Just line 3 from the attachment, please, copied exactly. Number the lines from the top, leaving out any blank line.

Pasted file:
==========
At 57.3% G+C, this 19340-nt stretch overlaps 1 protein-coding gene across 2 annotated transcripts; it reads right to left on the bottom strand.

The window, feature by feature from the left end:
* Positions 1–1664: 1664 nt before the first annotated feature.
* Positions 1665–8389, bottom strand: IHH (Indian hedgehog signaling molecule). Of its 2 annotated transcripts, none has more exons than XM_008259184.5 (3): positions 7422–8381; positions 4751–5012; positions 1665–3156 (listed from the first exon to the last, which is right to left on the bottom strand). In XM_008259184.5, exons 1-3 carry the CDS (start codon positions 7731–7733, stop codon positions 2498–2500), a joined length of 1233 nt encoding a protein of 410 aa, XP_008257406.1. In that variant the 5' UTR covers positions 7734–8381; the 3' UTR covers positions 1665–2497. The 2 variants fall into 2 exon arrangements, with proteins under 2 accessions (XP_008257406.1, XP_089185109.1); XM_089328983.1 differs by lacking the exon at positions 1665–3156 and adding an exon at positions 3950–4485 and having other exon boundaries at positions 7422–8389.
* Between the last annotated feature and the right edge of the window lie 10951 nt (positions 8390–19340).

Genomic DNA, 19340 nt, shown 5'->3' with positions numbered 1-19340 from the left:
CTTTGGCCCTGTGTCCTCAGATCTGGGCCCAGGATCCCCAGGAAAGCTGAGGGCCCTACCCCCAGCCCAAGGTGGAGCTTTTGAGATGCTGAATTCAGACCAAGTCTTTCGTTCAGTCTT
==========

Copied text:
* Positions 1–1664: 1664 nt before the first annotated feature.